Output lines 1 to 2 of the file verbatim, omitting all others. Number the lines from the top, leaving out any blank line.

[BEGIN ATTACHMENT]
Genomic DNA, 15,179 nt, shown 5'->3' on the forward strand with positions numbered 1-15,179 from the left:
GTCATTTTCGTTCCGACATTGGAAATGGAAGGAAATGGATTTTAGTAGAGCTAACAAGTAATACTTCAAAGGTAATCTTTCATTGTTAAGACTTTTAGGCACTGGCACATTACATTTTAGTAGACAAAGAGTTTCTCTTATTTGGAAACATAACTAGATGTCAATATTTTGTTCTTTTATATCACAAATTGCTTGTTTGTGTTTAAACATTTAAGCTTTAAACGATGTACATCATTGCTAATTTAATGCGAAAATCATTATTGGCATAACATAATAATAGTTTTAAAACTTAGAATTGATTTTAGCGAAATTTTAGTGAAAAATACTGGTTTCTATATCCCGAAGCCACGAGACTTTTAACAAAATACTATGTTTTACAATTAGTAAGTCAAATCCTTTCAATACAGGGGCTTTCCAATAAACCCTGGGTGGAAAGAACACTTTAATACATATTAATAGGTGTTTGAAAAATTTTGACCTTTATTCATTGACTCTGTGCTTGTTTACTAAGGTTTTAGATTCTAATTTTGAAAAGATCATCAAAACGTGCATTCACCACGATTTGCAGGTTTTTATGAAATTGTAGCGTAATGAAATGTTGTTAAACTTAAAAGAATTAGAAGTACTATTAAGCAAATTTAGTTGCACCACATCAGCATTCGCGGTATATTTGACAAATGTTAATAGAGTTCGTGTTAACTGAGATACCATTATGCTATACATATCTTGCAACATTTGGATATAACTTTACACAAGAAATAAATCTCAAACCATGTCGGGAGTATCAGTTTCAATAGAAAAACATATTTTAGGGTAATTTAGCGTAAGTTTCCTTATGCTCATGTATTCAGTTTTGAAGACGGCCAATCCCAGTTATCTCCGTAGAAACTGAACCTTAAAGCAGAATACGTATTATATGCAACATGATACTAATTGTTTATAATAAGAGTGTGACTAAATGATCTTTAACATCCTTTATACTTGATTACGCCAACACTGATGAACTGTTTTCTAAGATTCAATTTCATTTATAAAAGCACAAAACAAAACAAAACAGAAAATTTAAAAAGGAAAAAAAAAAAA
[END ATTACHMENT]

Genomic DNA, 15,179 nt, shown 5'->3' on the forward strand with positions numbered 1-15,179 from the left:
GTCATTTTCGTTCCGACATTGGAAATGGAAGGAAATGGATTTTAGTAGAGCTAACAAGTAATACTTCAAAGGTAATCTTTCATTGTTAAGACTTTTAGGCACTGGCACATTACATTTTAGTAGACAAAGAGTTTCTCTTATTTGGAAACATAACTAGATGTCAATATTTTGTTCTTTTATATCACAAATTGCTTGTTTGTGTTTAAACATTTAAGCTTTAAACGATGTACATCATTGCTAATTTAATGCGAAAATCATTATTGGCATAACATAATAATAGTTTTAAAACTTAGAATTGATTTTAGCGAAATTTTAGTGAAAAATACTGGTTTCTATATCCCGAAGCCACGAGACTTTTAACAAAATACTATGTTTTACAATTAGTAAGTCAAATCCTTTCAATACAGGGGCTTTCCAATAAACCCTGGGTGGAAAGAACACTTTAATACATATTAATAGGTGTTTGAAAAATTTTGACCTTTATTCATTGACTCTGTGCTTGTTTACTAAGGTTTTAGATTCTAATTTTGAAAAGATCATCAAAACGTGCATTCACCACGATTTGCAGGTTTTTATGAAATTGTAGCGTAATGAAATGTTGTTAAACTTAAAAGAATTAGAAGTACTATTAAGCAAATTTAGTTGCACCACATCAGCATTCGCGGTATATTTGACAAATGTTAATAGAGTTCGTGTTAACTGAGATACCATTATGCTATACATATCTTGCAACATTTGGATATAACTTTACACAAGAAATAAATCTCAAACCATGTCGGGAGTATCAGTTTCAATAGAAAAACATATTTTAGGGTAATTTAGCGTAAGTTTCCTTATGCTCATGTATTCAGTTTTGAAGACGGCCAATCCCAGTTATCTCCGTAGAAACTGAACCTTAAAGCAGAATACGTATTATATGCAACATGATACTAATTGTTTATAATAAGAGTGTGACTAAATGATCTTTAACATCCTTTATACTTGATTACGCCAACACTGATGAACTGTTTTCTAAGATTCAATTTCATTTATAAAAGCACAAAACAAAACAAAACAGAAAATTTAAAAAGGAAAAAAAAAAAA